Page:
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Heart Valve Disease

According to the American Heart Association, about 5 million Americans are diagnosed with heart valve disease each year.

What Is Heart Valve Disease?

Heart valve disease occurs when the heart valves do not work the way they should.

Heart Halves

How Do Heart Valves Work?

Your heart valves lie at the exit of each of your four heart chambers and maintain one-way blood flow through your heart. The four heart valves make sure that blood always flows freely in a forward direction and that there is no backward leakage.

Blood flows from your right and left atria into your ventricles through the open tricuspid and mitral valves.

When the ventricles are full, the tricuspid and mitral valves shut. This prevents blood from flowing backward into the atria while the ventricles contract.

As the ventricles begin to contract, the pulmonic and aortic valves are forced open and blood is pumped out of the ventricles. Blood from the right ventricle passes through the open pulmonic valve into the pulmonary artery, and blood from the left ventricle passes through the open aortic valve into the aorta and the rest of the body.

When the ventricles finish contracting and begin to relax, the aortic and pulmonic valves shut. These valves prevent blood from flowing back into the ventricles.

This pattern is repeated over and over with each heartbeat, causing blood to flow continuously to the heart, lungs, and body.

What Are the Types of Heart Valve Disease?

There are several types of heart valve disease:

  • Valvular stenosis. This occurs when a heart valve doesn't fully open due to stiff or fused leaflets. The narrowed opening may make the heart work very hard to pump blood through it. This can lead to heart failure and other symptoms (see below). All four valves can develop stenosis; the conditions are called tricuspid stenosis, pulmonic stenosis, mitral stenosis, or aortic stenosis.
  • Valvular insufficiency. Also called regurgitation, incompetence, or "leaky valve," this occurs when a valve does not close tightly. If the valves do not seal, some blood will leak backwards across the valve. As the leak worsens, the heart has to work harder to make up for the leaky valve, and less blood may flow to the rest of the body. Depending on which valve is affected, the condition is called tricuspid regurgitation, pulmonary regurgitation, mitral regurgitation, or aortic regurgitation.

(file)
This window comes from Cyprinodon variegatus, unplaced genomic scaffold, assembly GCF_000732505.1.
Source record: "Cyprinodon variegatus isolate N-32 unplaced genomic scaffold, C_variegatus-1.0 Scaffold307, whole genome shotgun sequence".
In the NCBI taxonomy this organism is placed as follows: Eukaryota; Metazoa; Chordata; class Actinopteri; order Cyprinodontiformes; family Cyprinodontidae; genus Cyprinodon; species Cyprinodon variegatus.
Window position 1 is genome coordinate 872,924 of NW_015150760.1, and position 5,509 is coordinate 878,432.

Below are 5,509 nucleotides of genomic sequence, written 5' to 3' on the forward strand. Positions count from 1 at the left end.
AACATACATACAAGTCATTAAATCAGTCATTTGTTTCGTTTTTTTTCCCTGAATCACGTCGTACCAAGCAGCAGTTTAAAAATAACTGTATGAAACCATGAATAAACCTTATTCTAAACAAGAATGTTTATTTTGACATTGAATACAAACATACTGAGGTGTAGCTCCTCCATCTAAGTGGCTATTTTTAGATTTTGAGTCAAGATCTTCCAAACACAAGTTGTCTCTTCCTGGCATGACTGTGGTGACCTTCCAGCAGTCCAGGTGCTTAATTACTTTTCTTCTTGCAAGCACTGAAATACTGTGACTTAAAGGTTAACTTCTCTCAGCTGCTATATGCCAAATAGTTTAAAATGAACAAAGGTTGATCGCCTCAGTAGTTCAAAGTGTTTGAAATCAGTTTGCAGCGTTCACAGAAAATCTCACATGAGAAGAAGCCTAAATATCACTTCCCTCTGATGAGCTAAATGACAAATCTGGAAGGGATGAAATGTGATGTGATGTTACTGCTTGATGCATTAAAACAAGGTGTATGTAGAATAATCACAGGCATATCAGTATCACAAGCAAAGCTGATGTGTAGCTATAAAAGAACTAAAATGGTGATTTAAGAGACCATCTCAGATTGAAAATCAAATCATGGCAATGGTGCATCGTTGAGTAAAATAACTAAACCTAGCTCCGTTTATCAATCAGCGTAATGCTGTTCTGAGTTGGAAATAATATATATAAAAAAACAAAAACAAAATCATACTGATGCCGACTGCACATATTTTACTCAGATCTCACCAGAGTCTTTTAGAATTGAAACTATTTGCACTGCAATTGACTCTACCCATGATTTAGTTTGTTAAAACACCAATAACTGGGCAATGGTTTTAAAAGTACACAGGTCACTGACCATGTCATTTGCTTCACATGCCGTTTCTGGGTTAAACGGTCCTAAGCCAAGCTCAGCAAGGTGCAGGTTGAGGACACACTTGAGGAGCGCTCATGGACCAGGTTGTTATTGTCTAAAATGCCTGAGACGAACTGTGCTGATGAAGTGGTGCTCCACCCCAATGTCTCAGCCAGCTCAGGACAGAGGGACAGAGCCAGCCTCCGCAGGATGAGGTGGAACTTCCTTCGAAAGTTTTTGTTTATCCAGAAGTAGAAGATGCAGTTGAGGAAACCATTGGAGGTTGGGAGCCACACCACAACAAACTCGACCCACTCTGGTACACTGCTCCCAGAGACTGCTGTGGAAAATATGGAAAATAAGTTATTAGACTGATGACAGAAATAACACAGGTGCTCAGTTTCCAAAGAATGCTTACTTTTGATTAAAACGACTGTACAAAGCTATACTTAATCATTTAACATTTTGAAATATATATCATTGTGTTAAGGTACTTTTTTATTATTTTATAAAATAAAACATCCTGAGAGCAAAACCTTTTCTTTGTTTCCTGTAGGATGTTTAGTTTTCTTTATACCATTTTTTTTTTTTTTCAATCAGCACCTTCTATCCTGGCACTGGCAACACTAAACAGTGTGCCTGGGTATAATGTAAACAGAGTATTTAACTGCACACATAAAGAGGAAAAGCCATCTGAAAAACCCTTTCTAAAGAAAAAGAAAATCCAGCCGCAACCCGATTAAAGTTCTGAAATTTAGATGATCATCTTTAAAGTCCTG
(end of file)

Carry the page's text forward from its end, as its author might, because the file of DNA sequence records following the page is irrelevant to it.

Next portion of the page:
What Causes Heart Valve Disease?

Heart valve disease can develop before birth (congenital) or can be acquired sometime during one's lifetime. Sometimes, the cause of valve disease is unknown.

Congenital valve disease. This form of valve disease most often affects the aortic or pulmonic valve. Valves may be the wrong size, have malformed leaflets, or have leaflets that are not attached correctly.

Bicuspid aortic valve disease is a congenital valve disease that affects the aortic valve. Instead of the normal three leaflets or cusps, the bicuspid aortic valve has only two. Without the third leaflet, the valve may be stiff (unable to open or close properly) or leaky (not able close tightly).

Acquired valve disease. This includes problems that develop with valves that were once normal. These may involve changes in the structure or your valve due to a variety of diseases or infections, including rheumatic fever or endocarditis.

  • Rheumatic fever is caused by an untreated bacterial infection (usually strep throat). Luckily, this infection was much more common before the introduction of antibiotics to treat it in the 1950s. The initial infection usually occurs in children and causes inflammation of the heart valves. However, symptoms associated with the inflammation may not be seen until 20-40 years later.
  • Endocarditis occurs when germs, especially bacteria, enter the bloodstream and attack the heart valves, causing growths and holes in the valves and scarring. This can lead to leaky valves. The germs that cause endocarditis can enter the blood during dental procedures, surgery, IV drug use, or with severe infections. People with valve disease can be at higher risk for developing endocarditis.

There are many changes that can occur to the valves of the heart. The chordae tendinae or papillary muscles can stretch or tear; the annulus of the valve can dilate (become wide); or the valve leaflets can become fibrotic (stiff) and calcified.

Mitral valve prolapse (MVP) is a very common condition, affecting 1% to 2% of the population. MVP causes the leaflets of the mitral valve to flop back into the left atrium during the heart's contraction. MVP also causes the tissues of the valve to become abnormal and stretchy, causing the valve to leak. However, the condition rarely causes symptoms and usually doesn't require treatment.

Other causes of valve disease include: coronary artery disease, heart attack, cardiomyopathy (heart muscle disease), syphilis (a sexually transmitted disease), high blood pressure, aortic aneurysms, and connective tissue diseases. Less common causes of valve disease include tumors, some types of drugs, and radiation.

 

WebMD Medical Reference

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